Sociology often looks at different age cohorts. A cohort is simply a group of people, but here we're looking specifically at different age groups or generations, because these people all lived through the same certain events through a certain time that affected their lives similarly.
Introduction to Sociology
Introduction to Sociology is intended for a one-semester introductory sociology course. Conceived of and developed by active sociology instructors, this up-to-date title and can be downloaded now by clicking on the "Get this book" button below. This online, fully editable and customizable title includes sociology theory and research; real-world applications; simplify and debate features; and learning objectives for each chapter
Sociology is the study of social groups, structures, processes, institutions, and events. This course will focus on understanding and applying the sociological perspective, which stresses the importance of the impact of social forces external to the individual in shaping peopleęs lives and experiences. This idea that we are all profoundly affected by the society in which we live is the guiding light of sociology. Sociologists also study the ways in which people, as they interact, shape their social systems. Topics studied will include socialization, social interaction, culture, groups, social structure, deviance, social inequality, social class, race, gender, institutions (political, economic, educational, family, and religious), collective behavior and social change. Students will be asked to learn the basic concepts, theories, and perspectives of sociology, to see how these operate in terms of social processes, structures, and events, and to apply this knowledge to better understand the social world.
One of the things that we know is that as you go up the social ladder, you often have better access to quality education, healthcare, and other services, such as housing or good nutrition.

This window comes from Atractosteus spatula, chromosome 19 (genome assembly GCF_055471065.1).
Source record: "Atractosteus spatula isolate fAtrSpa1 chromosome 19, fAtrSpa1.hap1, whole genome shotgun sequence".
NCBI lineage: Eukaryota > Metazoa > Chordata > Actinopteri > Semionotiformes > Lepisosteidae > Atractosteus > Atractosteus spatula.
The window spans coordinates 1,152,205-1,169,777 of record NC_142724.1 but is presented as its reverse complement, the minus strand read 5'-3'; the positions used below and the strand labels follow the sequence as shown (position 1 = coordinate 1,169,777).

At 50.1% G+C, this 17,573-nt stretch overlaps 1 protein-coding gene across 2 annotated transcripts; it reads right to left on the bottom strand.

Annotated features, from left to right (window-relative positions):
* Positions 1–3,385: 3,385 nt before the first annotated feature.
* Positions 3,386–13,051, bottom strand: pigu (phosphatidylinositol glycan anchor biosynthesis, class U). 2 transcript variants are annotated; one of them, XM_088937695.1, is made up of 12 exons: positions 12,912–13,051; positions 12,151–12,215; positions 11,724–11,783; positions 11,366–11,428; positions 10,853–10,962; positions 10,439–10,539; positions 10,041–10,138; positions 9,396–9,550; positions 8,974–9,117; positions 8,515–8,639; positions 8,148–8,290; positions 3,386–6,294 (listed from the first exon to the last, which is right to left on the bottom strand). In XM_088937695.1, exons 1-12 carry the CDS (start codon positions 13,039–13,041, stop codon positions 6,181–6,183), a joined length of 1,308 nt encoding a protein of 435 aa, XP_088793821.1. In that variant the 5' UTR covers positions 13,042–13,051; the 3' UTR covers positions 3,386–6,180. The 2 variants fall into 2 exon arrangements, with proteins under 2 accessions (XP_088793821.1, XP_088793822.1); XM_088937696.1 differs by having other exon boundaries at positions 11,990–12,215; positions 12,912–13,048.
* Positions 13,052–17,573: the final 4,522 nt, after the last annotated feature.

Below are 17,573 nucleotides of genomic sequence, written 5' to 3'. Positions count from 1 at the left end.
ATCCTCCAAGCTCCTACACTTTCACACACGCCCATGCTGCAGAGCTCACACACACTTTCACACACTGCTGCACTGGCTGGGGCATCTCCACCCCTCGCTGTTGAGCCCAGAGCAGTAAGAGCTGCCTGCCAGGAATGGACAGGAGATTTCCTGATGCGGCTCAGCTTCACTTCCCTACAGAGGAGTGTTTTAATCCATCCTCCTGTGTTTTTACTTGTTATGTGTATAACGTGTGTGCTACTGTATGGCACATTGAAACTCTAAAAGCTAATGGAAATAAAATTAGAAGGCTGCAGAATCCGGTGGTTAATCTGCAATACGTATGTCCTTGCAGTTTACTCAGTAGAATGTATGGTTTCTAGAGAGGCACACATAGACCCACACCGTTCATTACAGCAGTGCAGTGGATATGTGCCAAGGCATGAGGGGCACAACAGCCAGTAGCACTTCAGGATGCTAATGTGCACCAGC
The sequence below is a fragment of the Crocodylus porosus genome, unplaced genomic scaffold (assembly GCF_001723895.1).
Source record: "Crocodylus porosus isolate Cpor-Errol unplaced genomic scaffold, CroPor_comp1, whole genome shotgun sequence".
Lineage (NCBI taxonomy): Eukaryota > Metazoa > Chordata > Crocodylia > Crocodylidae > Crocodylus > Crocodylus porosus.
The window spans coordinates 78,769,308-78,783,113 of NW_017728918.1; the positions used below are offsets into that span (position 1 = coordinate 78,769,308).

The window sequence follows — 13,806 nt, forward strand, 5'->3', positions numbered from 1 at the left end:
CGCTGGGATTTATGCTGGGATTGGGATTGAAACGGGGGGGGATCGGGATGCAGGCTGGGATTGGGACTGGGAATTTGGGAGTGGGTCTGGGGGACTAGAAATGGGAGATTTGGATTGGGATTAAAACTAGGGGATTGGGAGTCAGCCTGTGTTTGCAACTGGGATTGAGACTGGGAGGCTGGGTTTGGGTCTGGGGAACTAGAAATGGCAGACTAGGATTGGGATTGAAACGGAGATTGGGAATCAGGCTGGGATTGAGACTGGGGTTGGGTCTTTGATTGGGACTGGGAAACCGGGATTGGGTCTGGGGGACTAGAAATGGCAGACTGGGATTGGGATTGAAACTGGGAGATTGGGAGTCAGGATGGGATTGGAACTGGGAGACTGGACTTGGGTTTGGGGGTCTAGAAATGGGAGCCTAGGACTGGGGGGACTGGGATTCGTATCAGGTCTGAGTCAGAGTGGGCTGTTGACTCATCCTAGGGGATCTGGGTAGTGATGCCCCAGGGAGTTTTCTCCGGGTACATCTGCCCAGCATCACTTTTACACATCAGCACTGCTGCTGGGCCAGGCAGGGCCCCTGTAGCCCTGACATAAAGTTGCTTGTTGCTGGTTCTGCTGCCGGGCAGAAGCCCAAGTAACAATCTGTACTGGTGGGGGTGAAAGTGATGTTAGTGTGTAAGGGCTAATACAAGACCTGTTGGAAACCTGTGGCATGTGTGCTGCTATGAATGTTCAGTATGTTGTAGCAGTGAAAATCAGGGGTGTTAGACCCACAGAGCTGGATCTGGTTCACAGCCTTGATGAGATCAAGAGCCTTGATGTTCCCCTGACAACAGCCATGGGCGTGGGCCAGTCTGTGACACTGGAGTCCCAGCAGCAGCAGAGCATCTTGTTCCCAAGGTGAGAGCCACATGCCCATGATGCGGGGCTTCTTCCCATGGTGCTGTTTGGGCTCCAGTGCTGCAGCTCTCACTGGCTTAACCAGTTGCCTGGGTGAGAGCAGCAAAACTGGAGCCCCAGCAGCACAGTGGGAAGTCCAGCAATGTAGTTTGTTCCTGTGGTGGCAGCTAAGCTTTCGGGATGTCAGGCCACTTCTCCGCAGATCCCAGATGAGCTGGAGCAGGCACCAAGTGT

When a norm is violated, it's referred to as deviance. And though the word, deviance, seems negative, it's not. It simply means that an individual's behaving differently from what society feels is normal behavior.
Institutions are structures of society that fulfill the needs of the society. Not only are they essential to the society's needs, they also help to build the society itself.
Introductory Sociology Course developed through the Ohio Department of Higher Education OER Innovation Grant. The course is part of the Ohio Transfer Module and is also named OSS021. For more information about credit transfer between Ohio colleges and universities, please visit: www.ohiohighered.org/transfer.Team LeadIrene Petten Columbus State Community CollegeContent Contributors Dee Malcuit Clark State Community CollegeKwaku Oboso-Mensah Lorain County Community CollegeAnjel Stough-Hunter Ohio Dominican UniversityLibrarianSherri Saines Ohio UniversityReview TeamEric Jorrey Central Ohio Technical CollegeBrenda Chaney Ohio State University
Sociology Live! is a series of open source videos available on youtube.com for faculty and students in sociology. Using VideoScribe technology, these videos precisely explain complex sociological theories and concepts and engage both auditory and visual learners. Engaging different types of learning styles is important as students report losing attention in class can be as short as 30 seconds into the class period and up to 10-20 minutes in length. Students report shorter lapses in attention when faculty use non-lecture pedagogy. With each video being six minutes or less they can be easily incorporated into any face-to-face Introduction to Sociology course or embedded online. Discussion questions are included at the end of each video.
Symbolic interactionism (SI) is a sociological perspective that developed in the United States around the middle of the twentieth century. Among other characteristics, theories that bear the hallmark of the symbolic interactionist perspective typically devote attention to micro-level social dynamics and the micropolitics of everyday interaction. Whereas other types of sociological theory might attempt to explain how organizations, institutions, or even nations are constituted and maintained, those who adopt a SI approach tend to focus on how interactions between individuals and groups either succeed or fail. In particular, the SI perspective emphasizes the significance of symbols, both agreed upon and contested, and how those symbols play a role in accomplishing routine interactions. Scroll down to explore just a handful of the resources offered on The Sociological Cinema which are related to this highly influential perspective in sociology.